COURTESY OF REBECCA PENNER
“How To Care For Strangers” displays a unique bond between friends as they explore fantasy worlds. 

Hopkins student and alum's "How To Care For Strangers" wins best in category at FLiFF

Set to officially premiere in 2021, Hopkins senior Rebecca Penner and ‘20 alum Carver Bain won Best College Long Narrative at the 2020 Fort Lauderdale International Film Festival (FLiFF) with their film “How To Care For Strangers.” With Penner’s skills as a Film & Media Studies major and Bain’s insight as both a Film & Media Studies and Theatre Arts & Studies minor, the pair was able to combine forces to co-write this energetic film.


JALISSA GRAY/CC BY-SA 3.0
Pulitzer Prize-winning poet Natasha Trethewey spoke virtually at Hopkins.

Natasha Trethewey explores the power of poetic metaphor

The Hopkins Writing Seminars Department hosted a Turnbull Poetry Lecture by Natasha Trethewey, the 19th poet laureate of the U.S. and winner of the 2007 Pulitzer Prize in Poetry, on Feb. 4. So far, she has written five books of poetry, including Domestic Work, her astounding debut which was selected for the Cave Canem Poetry Prize. The lecture was open to the public and accessible through Zoom. 


TRAVIS WISE/CC BY 2.0
In a year of new virtual adventures, the Sundance Film Festival did not disappoint. 

Virtual Sundance Film Festival sets a new precedent

With awards season postponed and few major film releases, it’s been an unusually dull time for us film geeks. Thankfully, film festivals are still a go, albeit online and with limited in-person capacities. One of them is the prestigious Sundance Film Festival, which kicked off on Jan. 28 and took place over seven days. Leaving behind its Park City venue of four decades, Sundance turned to a mostly virtual modality to deliver its screenings, talks and events. 


COURTESY OF CHRIS H. PARK
This year’s annual ceremony was live-streamed in order to reduce in-person gatherings. 

Lighting of the Quads, though a little different this year, is still successful

Hopkins hosted its annual Lighting of the Quads (LOTQ) celebration on YouTube Live this past Saturday. LOTQ usually takes place each December shortly before finals; however, this year’s celebration marked many firsts — the first time the event went virtual, the first time it took place during the spring semester and the first time there was no live audience in the ordinary sense.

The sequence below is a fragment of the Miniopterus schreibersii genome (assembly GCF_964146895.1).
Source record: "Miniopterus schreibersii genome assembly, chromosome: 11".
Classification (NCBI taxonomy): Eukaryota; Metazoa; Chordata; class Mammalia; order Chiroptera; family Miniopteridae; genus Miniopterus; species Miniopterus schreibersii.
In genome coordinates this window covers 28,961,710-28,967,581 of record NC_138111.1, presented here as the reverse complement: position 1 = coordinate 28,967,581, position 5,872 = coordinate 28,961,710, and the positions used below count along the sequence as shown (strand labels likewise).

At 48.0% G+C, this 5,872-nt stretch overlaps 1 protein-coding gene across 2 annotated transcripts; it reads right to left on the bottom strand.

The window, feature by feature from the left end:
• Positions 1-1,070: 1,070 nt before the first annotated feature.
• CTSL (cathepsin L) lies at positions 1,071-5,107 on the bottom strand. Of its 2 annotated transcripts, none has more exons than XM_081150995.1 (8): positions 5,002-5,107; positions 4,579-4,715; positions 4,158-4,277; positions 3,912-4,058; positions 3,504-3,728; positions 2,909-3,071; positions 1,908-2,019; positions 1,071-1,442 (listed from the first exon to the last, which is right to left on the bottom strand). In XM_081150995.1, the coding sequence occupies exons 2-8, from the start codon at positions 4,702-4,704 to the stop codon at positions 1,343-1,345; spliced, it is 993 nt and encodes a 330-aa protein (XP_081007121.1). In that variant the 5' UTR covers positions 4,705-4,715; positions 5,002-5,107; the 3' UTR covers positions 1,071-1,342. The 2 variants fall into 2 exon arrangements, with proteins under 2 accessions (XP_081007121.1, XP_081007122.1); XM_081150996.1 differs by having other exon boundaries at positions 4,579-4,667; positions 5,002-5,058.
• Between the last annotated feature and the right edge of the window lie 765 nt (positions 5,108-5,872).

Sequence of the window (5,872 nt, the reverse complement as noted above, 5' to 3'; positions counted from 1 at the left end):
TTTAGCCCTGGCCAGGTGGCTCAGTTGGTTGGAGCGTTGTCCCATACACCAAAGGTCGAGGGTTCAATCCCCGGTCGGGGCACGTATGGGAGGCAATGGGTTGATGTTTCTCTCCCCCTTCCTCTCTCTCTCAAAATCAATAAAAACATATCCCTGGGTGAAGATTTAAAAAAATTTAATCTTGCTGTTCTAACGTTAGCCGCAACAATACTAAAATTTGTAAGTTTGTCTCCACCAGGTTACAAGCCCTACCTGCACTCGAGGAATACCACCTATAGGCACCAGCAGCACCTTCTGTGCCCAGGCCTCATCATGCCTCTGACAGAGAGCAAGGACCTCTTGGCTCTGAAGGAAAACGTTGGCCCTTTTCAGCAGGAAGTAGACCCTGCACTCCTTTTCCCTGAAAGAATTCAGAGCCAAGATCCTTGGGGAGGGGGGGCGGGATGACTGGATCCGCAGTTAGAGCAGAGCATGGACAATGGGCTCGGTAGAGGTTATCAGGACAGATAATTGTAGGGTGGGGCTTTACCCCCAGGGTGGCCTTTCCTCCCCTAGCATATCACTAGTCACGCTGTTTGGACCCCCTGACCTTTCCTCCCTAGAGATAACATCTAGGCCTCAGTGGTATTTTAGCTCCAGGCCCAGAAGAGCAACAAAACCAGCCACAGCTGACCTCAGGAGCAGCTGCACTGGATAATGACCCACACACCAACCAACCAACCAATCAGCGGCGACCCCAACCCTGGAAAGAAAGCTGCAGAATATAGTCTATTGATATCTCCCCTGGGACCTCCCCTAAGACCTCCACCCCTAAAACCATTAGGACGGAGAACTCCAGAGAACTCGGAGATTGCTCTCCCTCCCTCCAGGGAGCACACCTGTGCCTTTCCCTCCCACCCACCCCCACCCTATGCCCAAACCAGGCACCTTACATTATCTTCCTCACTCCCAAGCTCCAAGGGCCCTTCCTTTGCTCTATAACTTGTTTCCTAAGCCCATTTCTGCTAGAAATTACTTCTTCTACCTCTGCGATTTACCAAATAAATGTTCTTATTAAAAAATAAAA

BOLLYWOOD HUNGAMA/CC BY 3.0
Priyanka Chopra Jonas stars in the film adaptation of The White Tiger.

The White Tiger tackles class struggle in the era of globalization

The White Tiger movie debuted this January after long-delayed plans for movie production, and is one of the largest international releases of an Indian movie in recent years. It’s not hard to guess why: Despite its source material being over a decade old, it presents a story of class warfare, global inequality and crises of democracy that have become even more relevant today. 



GEORGE GRIE / CC BY-SA 4.0
The ending scene of Dostoevsky’s novel is telling of unrelenting social dilemma today.

Raskolnikov’s final dream in Crime and Punishment is a prophecy of 2021

In the epilogue of a new translation of Fyodor Dostoevsky’s Crime and Punishment, Raskolnikov’s hysterical condition worsens upon beginning his prison sentence, causing him to have a feverish dream about the spread of nihilism in the form of a virus. The events chronicled in this dream are extremely telling of dual pandemics — the global COVID-19 outbreak and the dissemination of disinformation through social media — that plagued 2020 and now plague 2021.